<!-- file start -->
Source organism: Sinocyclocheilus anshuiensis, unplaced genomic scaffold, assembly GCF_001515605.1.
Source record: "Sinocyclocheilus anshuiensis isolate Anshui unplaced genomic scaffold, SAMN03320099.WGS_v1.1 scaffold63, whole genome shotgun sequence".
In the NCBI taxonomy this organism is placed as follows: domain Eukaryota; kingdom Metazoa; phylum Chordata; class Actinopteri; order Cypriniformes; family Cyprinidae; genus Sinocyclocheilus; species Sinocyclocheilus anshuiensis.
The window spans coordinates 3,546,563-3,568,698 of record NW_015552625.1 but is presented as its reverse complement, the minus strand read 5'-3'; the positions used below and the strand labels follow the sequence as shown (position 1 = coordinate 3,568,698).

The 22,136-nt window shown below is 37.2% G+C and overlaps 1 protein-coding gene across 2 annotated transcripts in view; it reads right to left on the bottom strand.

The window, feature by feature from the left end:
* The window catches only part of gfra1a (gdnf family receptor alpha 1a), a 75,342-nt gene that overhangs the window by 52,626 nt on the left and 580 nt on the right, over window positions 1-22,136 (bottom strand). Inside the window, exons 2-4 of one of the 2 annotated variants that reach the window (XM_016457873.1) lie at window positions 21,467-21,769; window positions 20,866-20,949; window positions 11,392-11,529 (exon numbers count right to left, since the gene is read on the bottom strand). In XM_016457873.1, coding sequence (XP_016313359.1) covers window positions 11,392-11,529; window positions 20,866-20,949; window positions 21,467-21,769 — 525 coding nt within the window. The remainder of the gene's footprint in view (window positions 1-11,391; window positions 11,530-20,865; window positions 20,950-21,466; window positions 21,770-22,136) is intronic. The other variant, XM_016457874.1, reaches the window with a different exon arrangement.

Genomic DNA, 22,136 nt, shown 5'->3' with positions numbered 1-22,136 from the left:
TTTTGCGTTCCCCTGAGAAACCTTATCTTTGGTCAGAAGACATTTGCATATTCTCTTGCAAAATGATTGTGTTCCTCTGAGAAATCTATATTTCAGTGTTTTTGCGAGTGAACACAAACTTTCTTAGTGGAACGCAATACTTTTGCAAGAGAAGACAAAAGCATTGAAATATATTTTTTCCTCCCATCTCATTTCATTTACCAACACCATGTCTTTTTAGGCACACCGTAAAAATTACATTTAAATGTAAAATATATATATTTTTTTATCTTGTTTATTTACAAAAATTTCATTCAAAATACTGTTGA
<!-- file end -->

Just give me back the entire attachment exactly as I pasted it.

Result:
Source organism: Sinocyclocheilus anshuiensis, unplaced genomic scaffold, assembly GCF_001515605.1.
Source record: "Sinocyclocheilus anshuiensis isolate Anshui unplaced genomic scaffold, SAMN03320099.WGS_v1.1 scaffold63, whole genome shotgun sequence".
In the NCBI taxonomy this organism is placed as follows: domain Eukaryota; kingdom Metazoa; phylum Chordata; class Actinopteri; order Cypriniformes; family Cyprinidae; genus Sinocyclocheilus; species Sinocyclocheilus anshuiensis.
The window spans coordinates 3,546,563-3,568,698 of record NW_015552625.1 but is presented as its reverse complement, the minus strand read 5'-3'; the positions used below and the strand labels follow the sequence as shown (position 1 = coordinate 3,568,698).

The 22,136-nt window shown below is 37.2% G+C and overlaps 1 protein-coding gene across 2 annotated transcripts in view; it reads right to left on the bottom strand.

The window, feature by feature from the left end:
* The window catches only part of gfra1a (gdnf family receptor alpha 1a), a 75,342-nt gene that overhangs the window by 52,626 nt on the left and 580 nt on the right, over window positions 1-22,136 (bottom strand). Inside the window, exons 2-4 of one of the 2 annotated variants that reach the window (XM_016457873.1) lie at window positions 21,467-21,769; window positions 20,866-20,949; window positions 11,392-11,529 (exon numbers count right to left, since the gene is read on the bottom strand). In XM_016457873.1, coding sequence (XP_016313359.1) covers window positions 11,392-11,529; window positions 20,866-20,949; window positions 21,467-21,769 — 525 coding nt within the window. The remainder of the gene's footprint in view (window positions 1-11,391; window positions 11,530-20,865; window positions 20,950-21,466; window positions 21,770-22,136) is intronic. The other variant, XM_016457874.1, reaches the window with a different exon arrangement.

Genomic DNA, 22,136 nt, shown 5'->3' with positions numbered 1-22,136 from the left:
TTTTGCGTTCCCCTGAGAAACCTTATCTTTGGTCAGAAGACATTTGCATATTCTCTTGCAAAATGATTGTGTTCCTCTGAGAAATCTATATTTCAGTGTTTTTGCGAGTGAACACAAACTTTCTTAGTGGAACGCAATACTTTTGCAAGAGAAGACAAAAGCATTGAAATATATTTTTTCCTCCCATCTCATTTCATTTACCAACACCATGTCTTTTTAGGCACACCGTAAAAATTACATTTAAATGTAAAATATATATATTTTTTTATCTTGTTTATTTACAAAAATTTCATTCAAAATACTGTTGA